Secretary of the Navy Richard V. Spencer, right, talks with U.S. Secretary of State Rex Tillerson, left, at Lincoln Financial Field prior to the Army-Navy football game on Dec. 9, 2017. US Navy photo.
USNI News polled its writers, naval analysts and service members on what they consider the most important military and maritime stories in 2017.
The following is part of a series. Please also see Top Stories 2017: Navy Acquisition, International Acquisition, Navy Operations, Marine Corps Operations, Marine Corps and Coast Guard Acquisition and International Operations.
2017 saw a changeover in Navy and Defense Department leadership after the 2016 elections. Both departments had to contend with awaiting the nomination and confirmation of new leaders, beginning to implement new priorities, and trying to do so in the midst of continuing resolutions coming out of Congress that have made it more challenging to begin to shift spending patterns. Read More
An artist’s conception of the AMDR AN/SPY-6(v) radar onboard an Arleigh Burke Flight III guided missile destroyer (DDG-51). Raytheon Image
General Dynamics Bath Iron Works was awarded a two destroyer deal that would include the construction of the second planned Flight III Arleigh Burke guided-missile destroyer (DDG-51) for the Navy, according to a Thursday Pentagon contract announcement. Read More
The littoral combat ship USS Coronado (LCS 4) is underway in formation with ships from the Royal Thai Navy as part of a division tactics exercise during Cooperation Afloat Readiness and Training (CARAT) Thailand on June 3, 2017. US Navy photo.
WASHINGTON, D.C. — Testimony in which acting Secretary of the Navy Sean Stackley said a single Littoral Combat Ship in 2018 was the minimum needed to preserve the two shipyards was taken to heart in crafting the Senate Armed Services Committee’s defense bill that held to one LCS, SASC staffers on Thursday. Read More
Artists rendering of the first planned Flight III Arleigh Burke destroyer, Jack H. Lucas. HII Photo
Huntington Ingalls Industries won an award to build the first of a new configuration of Arleigh Burke guided missile destroyers, according to a Tuesday Pentagon contract announcement. Read More
An F/A-18E Super Hornet assigned to the “Tomcatters” of Strike Fighter Squadron (VFA) 31 launches from the aircraft carrier USS George H.W. Bush (CVN-77) on June 9, 2017. US Navy Photo
WASHINGTON, D.C. — The total of 80 Super Hornets the Navy is set to buy over the next five years could grow based on the findings of the Pentagon’s ongoing and overarching national defense strategy review, acting Secretary of the Navy Sean Stackley and Chief of Naval Operations Adm. John Richardson told USNI News on Thursday following a Senate Armed Services Committee hearing. Read More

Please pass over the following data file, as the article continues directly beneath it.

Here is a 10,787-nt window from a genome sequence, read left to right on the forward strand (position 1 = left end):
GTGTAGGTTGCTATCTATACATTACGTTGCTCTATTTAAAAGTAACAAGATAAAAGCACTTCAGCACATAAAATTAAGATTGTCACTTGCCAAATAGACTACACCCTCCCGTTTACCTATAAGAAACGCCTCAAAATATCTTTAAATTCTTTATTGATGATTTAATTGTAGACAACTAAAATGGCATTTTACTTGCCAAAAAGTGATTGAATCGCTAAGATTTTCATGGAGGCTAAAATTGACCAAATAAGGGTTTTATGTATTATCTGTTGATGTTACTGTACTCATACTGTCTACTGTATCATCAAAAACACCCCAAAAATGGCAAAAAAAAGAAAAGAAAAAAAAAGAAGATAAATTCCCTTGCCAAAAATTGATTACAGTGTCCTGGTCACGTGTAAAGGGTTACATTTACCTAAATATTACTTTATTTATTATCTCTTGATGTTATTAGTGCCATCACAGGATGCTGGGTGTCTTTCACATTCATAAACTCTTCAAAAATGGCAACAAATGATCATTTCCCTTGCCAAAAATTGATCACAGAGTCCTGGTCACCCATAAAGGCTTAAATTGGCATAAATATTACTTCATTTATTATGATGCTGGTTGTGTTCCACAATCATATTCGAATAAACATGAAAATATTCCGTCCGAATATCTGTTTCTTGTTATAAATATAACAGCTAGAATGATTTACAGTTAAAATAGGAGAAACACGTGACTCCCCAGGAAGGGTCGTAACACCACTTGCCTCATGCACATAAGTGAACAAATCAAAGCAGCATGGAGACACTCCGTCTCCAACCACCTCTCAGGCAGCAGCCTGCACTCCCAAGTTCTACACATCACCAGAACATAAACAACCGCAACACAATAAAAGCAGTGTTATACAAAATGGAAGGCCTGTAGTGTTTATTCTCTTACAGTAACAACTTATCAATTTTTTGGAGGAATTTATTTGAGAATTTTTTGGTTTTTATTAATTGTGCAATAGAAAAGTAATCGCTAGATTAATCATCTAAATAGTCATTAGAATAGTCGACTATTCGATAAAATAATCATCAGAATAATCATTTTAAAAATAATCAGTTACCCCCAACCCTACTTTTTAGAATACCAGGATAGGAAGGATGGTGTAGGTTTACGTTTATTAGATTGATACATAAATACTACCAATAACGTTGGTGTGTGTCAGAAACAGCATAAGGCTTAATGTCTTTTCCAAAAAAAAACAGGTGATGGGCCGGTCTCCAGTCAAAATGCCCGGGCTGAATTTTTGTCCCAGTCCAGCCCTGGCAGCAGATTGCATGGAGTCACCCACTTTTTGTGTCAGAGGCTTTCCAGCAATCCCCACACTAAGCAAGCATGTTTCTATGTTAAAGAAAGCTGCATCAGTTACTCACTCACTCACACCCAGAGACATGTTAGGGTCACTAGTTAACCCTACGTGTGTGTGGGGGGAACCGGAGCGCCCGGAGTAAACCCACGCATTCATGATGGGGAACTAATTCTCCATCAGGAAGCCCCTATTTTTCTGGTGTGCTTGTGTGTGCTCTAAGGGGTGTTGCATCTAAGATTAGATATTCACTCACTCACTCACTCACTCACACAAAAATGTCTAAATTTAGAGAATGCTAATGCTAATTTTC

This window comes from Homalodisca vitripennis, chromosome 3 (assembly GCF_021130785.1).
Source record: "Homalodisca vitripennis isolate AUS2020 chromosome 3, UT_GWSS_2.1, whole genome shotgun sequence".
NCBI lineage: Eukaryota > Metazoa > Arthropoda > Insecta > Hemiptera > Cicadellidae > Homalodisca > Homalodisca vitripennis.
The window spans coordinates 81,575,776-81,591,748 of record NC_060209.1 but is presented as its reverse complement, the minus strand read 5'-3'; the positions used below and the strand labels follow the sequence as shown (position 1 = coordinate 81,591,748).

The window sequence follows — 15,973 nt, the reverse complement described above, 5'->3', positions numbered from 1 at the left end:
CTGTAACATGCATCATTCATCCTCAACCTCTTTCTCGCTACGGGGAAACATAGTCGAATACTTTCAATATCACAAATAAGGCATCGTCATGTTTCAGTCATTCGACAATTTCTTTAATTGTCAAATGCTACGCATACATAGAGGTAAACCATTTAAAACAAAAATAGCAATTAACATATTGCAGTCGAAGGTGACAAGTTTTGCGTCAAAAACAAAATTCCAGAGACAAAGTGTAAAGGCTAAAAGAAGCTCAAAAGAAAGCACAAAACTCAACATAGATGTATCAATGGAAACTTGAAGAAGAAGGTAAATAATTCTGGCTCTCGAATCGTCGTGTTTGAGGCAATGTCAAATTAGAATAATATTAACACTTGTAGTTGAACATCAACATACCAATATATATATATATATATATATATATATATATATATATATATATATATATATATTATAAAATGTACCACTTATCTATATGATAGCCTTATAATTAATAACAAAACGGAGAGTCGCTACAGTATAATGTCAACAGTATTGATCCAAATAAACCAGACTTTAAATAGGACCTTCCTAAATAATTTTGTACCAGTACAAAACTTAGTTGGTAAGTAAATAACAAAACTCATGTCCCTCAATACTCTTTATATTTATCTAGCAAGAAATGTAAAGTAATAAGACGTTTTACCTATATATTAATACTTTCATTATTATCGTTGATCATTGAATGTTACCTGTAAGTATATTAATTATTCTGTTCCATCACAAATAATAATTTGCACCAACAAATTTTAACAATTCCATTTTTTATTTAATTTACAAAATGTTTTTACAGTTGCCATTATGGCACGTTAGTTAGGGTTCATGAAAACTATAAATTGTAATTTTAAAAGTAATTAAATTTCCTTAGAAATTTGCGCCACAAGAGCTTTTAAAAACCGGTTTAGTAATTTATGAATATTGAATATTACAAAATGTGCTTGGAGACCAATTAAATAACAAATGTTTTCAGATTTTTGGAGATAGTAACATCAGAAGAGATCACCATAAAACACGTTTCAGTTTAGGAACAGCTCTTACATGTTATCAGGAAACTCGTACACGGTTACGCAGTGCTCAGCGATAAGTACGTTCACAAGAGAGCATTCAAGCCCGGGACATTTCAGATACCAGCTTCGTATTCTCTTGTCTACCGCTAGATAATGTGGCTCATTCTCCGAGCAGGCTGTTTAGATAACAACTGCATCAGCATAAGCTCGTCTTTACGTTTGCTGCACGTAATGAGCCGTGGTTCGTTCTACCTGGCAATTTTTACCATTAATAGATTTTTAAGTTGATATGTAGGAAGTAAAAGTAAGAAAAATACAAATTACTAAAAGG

An artist’s conception of a Raytheon’s SPY-6 radar on a Flight III Arleigh Burke destroyer . Raytheon Image
The Navy has reached a tentative agreement with Huntington Ingalls Industries for the shipbuilder to build the first Flight III Arleigh Burke guided-missile destroyer (DDG-51) in its Mississippi yard, the Navy’s acting acquisition chief Allison Stiller told a House Armed Services panel last week. Read More
The amphibious transport dock Arlington (LPD 24) returned from successful U.S. Navy acceptance sea trials in November 2012. The ship had an opportunity to steam in formation with Anchorage (LPD 23) while at sea. Huntington Ingalls Industries photo.
WASHINGTON, D.C. – After this week’s 2018 budget request rollout it is still unclear if the Navy will use the $1.8 billion it was given recently to buy a 13th San Antonio-class amphibious transport dock ship (LPD-17) or if it will move straight to the next-generation LX(R) dock landing ship. But Navy leadership assures it is committed to keeping the transition from the LPD to the LX(R) derivative on track.
USS Minnesota (SSN-783) under construction at Newport News Shipbuilding in 2012. US Navy Photo
WASHINGTON, D.C. — The Navy plans to buy a second Virginia-class attack submarine in Fiscal Year 2021 to keep the industrial base building two SSNs a year even during Columbia-class ballistic-missile submarine procurement, several Navy officials confirmed today. Read More
WASHINGTON, D.C. — The Trump Administration is “supportive” of buying two Littoral Combat Ships in Fiscal Year 2018 despite the federal budget request containing funding for only one, the Navy’s acting acquisition chief said this afternoon. Read More
Sioux City (LCS-11) during the ship’s moveout at the Fincantieri Marinette Marine yard in Wisconsin. Lockheed Martin photo.
This post has been updated to include information from the Pentagon and Navy press conferences on the FY 2018 budget.
THE PENTAGON – The Navy intends to buy just one Littoral Combat Ship in Fiscal Year 2018 – in line with its previous long-range shipbuilding plans but not enough to keep the two yards currently building LCSs open and competitive in the upcoming frigate competition. Read More